It's not secret that many anime fans enjoy picking on the idol show: the symbol of the perceived decline of serious anime. I've been a fan of anime since the early 2000's and I couldn't disagree more with this consensus. In fact, some of the shows I've enjoyed most in this past year were just that: Idol shows.
I've had a rough year in seasonal anime. I've had some good shows and some bad ones so, to maintain my sense of sanity, I was heavily relying on the marathons I was running on various shows. I end up judging an anime (or a game for that matter) based on if I feel like I wasted my time with it. This last year, I felt like I really was wasting my time with shows like Magical Warfare, Aldnoah.Zero, and Majestic Prince. They all had some large drawback to them that I'll never let go.
On the other hand, I enjoyed shows like Macross Frontier, Tokyo Ghoul, and, yes, AKB0048. I never once thought AKB0048 was wasting my time. There's several reasons that the idol show has nearly always resonated with me, which AKB0048 did very well.
Idol Shows Are An Underdog Story
You can always count on an idol story being an underdog story. We'll follow the life of at least one girl (probably more) as they become an idol. We'll get to see all the old team-building plots in the coming episodes; the endless Aesops about teamwork, perseverance, and the payoff when you're done; the relationship and character exploration between the characters; and generally have a fun time riding along on their journey, however cheesy it might sometimes be.
The idol show is basically one of Japan's counterparts to the American sports drama (the other just literally being sports anime, duh). It's a word-for-word genre pull, just with music instead of American football.
Cynicism is All Well and Good, But It's Suffocating
When you watch as much anime as me, you start to get the feeling that the writers and directors are out to get you. They slather on the darkness, "edginess", and deconstruction with as much strength as they can muster. It's ironically a very, very welcome breath of fresh air when a show decides it's only goal is to be a fun Aesop-filled, feel-good journey without any curve balls.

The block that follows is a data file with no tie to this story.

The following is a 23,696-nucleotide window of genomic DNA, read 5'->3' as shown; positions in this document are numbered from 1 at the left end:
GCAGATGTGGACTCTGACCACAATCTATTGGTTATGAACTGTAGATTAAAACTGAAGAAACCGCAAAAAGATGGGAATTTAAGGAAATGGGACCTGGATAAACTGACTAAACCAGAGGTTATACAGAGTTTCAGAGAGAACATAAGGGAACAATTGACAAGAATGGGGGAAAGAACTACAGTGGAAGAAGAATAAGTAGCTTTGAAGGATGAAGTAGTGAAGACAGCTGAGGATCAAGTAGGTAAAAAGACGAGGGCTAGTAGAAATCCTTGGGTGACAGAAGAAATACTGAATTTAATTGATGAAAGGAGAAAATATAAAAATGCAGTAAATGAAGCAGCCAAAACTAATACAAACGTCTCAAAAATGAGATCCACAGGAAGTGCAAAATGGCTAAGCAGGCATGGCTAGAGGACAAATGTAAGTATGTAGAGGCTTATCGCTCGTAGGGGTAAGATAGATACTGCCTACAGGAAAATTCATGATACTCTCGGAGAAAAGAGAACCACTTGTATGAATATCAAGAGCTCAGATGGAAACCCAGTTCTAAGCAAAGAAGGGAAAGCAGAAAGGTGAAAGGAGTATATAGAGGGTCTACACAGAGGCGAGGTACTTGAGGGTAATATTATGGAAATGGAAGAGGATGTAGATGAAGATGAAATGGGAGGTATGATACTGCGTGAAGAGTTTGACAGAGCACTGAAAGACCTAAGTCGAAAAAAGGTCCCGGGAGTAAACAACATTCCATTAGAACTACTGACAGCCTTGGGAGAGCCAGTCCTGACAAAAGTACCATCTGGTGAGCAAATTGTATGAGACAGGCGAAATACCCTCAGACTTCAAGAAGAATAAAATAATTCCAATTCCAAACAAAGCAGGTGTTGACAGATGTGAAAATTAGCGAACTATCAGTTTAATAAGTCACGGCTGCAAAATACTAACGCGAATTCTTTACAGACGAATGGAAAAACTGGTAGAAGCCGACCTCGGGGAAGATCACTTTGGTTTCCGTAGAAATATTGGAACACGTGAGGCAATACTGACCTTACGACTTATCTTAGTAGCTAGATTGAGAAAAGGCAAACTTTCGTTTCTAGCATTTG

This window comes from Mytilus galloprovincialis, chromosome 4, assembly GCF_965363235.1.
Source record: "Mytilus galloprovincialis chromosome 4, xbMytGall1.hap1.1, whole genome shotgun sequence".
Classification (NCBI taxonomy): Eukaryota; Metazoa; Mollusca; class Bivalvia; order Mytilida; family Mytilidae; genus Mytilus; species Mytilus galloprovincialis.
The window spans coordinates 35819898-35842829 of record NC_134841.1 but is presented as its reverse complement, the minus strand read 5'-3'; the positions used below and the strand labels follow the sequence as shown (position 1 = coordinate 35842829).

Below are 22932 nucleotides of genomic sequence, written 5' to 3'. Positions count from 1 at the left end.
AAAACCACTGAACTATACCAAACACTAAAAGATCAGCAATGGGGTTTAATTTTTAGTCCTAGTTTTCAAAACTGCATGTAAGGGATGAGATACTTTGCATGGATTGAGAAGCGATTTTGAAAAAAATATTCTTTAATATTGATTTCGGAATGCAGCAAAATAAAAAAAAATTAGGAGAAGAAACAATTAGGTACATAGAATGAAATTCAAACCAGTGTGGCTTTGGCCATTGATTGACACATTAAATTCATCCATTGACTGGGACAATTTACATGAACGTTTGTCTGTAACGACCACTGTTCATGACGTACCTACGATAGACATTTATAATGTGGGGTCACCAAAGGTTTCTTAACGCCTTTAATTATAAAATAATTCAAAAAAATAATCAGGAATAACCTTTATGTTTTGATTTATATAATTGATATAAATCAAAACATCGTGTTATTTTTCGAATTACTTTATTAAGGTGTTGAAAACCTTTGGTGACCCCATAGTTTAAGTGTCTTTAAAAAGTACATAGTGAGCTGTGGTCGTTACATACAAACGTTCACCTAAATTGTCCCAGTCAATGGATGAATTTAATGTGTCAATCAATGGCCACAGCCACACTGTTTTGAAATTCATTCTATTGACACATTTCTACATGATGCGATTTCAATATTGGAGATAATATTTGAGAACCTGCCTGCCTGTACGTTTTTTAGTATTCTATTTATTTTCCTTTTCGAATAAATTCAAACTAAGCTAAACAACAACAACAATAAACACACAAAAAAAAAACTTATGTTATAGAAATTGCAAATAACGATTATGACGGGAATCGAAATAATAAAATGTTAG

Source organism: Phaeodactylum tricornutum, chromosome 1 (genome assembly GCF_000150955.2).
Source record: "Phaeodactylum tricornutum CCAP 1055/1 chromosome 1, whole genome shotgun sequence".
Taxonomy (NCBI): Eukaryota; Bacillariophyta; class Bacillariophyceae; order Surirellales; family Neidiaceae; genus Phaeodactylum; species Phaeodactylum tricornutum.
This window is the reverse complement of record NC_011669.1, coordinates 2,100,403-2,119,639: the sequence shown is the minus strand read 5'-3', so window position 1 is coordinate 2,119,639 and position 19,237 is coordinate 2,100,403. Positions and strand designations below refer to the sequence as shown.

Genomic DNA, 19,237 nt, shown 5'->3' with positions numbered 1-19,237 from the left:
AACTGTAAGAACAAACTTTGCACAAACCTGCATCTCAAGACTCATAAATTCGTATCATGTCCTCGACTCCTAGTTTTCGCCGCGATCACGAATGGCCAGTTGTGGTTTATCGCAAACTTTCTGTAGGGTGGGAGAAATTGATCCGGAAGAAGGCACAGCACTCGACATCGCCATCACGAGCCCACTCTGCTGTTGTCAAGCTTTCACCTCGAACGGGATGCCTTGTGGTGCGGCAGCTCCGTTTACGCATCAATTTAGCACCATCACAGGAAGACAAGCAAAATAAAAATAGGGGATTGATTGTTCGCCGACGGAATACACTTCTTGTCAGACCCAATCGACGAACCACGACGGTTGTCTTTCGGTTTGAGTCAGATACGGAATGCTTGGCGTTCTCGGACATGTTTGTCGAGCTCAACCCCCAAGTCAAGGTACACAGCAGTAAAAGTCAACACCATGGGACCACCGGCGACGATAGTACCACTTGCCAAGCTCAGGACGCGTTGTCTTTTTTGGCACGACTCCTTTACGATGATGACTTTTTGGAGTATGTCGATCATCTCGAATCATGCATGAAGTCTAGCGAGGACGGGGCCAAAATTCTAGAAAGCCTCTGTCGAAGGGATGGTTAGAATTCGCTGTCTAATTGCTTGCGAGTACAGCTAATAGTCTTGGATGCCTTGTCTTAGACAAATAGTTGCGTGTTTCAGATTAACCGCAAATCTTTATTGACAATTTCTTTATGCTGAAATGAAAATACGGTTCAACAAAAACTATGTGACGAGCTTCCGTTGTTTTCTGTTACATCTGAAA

AKB0048 in particular was one of my favorite shows that I watched this year strictly because it was so unabashedly lighthearted and fun. There's something distinctly uplifting about a show that doesn't care how ridiculous it is (both visually and in subject matter).
All idol shows have hints of this with me. Even Wake Up, Girls!, which is a deconstruction of the idol show, has its uplifting moments. An idol show is usually a welcome departure from this season's Terror in Resonance or Black Bullet.
Like It Or Not, The Soundtracks are High Quality
I don't consider myself much of a J-Pop fan in the slightest, but one can't deny that the idol show and shows like it out of Japan can bring their A-Game to the table. Macross is practically only known for this quality.
The soundtracks can feed into that uplifting spirit of the show. It's especially prevalent during the concert episode at the end of each season. The show follows the dramatic structure right up to the big climax: the big concert. It's the big payoff of the season where everything comes together. Some idol shows do this better than others; Wake Up, Girls! and AKB0048 spring to mind when it comes to shows that did this particularly right.
It's Just A Fun Break From The Usual
All things said and done, I really do enjoy the idol show for its unflinching dedication to just being fun for a change. It's something I rarely see these days outside of comedy shows and the occasionally good sports anime.
The idol show has its place in entertainment. In my opinion, it's a very important place since nothing quite fills the void that I feel after forcing myself through another attempt to be the next Evangelion or Attack on Titan. The premise might be cute girls doing cute idol things, but there's a lot to just enjoy here if you just let that go. A show like AKB0048 isn't what I go around advertising to my friends as a great anime, but it is one of the shows that I felt never overtly wasted my time.
That's something of a feat of its own if you know me.
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